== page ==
The Drug Program Information Network

Dec 22, 2020

By Trevor Shewfelt, Pharmacist at the Dauphin Clinic Pharmacy

My sister suggested we try to technologically get together over Christmas. My sister and her husband are in Langley, BC. My parents are in Pinawa, MB and my immediate family is in Dauphin. We asked if my parents, who are in their mid-seventies, thought they could handle Zoom. They said that they'd be fine. My parents have been playing a lot of cards with their friends over the internet during the pandemic. They play a lot of Bridge, a game I have never understood, but for the sake of the kids and grandkids they suggested we play some easy card games together. While my sister and I tried to agree on a time that everyone was available to Zoom, it occurred to me I didn't know if I have a deck of cards in my house. The last time I played cards was probably at my parent's house. That was a year and a half ago. Do cards count as essential items that I can buy at the store?

The Drug Program Information Network or DPIN is essential. DPIN is a computer network that links all the community pharmacies in Manitoba. This way if you fill one prescription in Winnipeg, one in Grandview and one Ste. Rose all these prescriptions are stored in one place at Manitoba Health. This helps your pharmacist catch interactions and duplications with prescriptions you filled at another pharmacy. It doesn't mean I can automatically fill a prescription you last had filled in Winnipeg, though. In fact, from your DPIN profile, I can't even see where you filled that other prescription. You still have to tell me where you filled it and the phone number of that pharmacy and then I can call them and get the prescription transferred.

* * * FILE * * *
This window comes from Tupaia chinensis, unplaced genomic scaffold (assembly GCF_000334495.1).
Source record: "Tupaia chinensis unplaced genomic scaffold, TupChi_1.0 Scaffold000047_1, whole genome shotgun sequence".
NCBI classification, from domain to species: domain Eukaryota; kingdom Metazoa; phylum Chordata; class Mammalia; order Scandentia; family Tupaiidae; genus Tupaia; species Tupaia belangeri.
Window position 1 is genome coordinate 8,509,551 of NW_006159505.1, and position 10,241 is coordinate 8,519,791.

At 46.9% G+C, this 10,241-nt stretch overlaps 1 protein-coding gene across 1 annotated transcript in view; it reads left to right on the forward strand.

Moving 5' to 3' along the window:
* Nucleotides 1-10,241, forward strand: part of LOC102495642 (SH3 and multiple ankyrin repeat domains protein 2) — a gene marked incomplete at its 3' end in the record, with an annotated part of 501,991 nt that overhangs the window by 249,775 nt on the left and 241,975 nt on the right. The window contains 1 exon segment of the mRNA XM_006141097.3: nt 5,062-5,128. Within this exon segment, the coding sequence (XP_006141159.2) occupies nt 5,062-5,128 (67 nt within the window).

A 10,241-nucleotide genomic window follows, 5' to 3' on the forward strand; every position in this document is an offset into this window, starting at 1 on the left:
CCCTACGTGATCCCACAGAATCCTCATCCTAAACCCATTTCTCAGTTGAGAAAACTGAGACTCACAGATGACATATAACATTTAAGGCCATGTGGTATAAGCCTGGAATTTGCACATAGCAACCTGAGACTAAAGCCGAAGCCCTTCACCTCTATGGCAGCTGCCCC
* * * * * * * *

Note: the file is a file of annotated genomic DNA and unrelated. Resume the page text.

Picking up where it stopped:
DPIN is very useful to doctors in their offices and to nurses in the ER as well. If you, the patient, are unable to tell them what medications you are taking, they can look them up electronically. There are a few holes in the DPIN system, though. DPIN can't show compounds. Compounds are when the pharmacist mixes two or more ingredients together. All DPIN shows is "compound", not what is in it. DPIN can't show when you take your medications. DPIN can show you take 5 pills a day, but it can't show that you take 2 pills at breakfast, 1 pill at lunch and 2 pills at supper. And DPIN can't show if a medication was stopped. If your doctor gave you a blood pressure pills on Tuesday and on Thursday you and your doc decided it wasn't working, stopped it and started a different pill, on DPIN it would look like you were still on both blood pressure pills. As good as DPIN is, it is important to have a written list of your medications with you to show doctors and other health care professionals.

There are ways patients can unintentionally fool DPIN. Let's say a husband and wife, Bill and Mary, both take the same blood pressure medication. Whether for convenience, or to save money they decide to just fill Bill's prescription and both use meds from the same bottle. What harm could that do? Let's send Mary to the ER with chest pain. Mary is confused and unable to tell the ER doc what meds she is on. The ER doc has no idea the Bill and Mary are both using the same bottle of pills. The ER doc looks at DPIN thinks Mary is on no blood pressure meds. The ER doc might give Mary a medication that interacts badly with the prescription the doc doesn't know Mary is taking.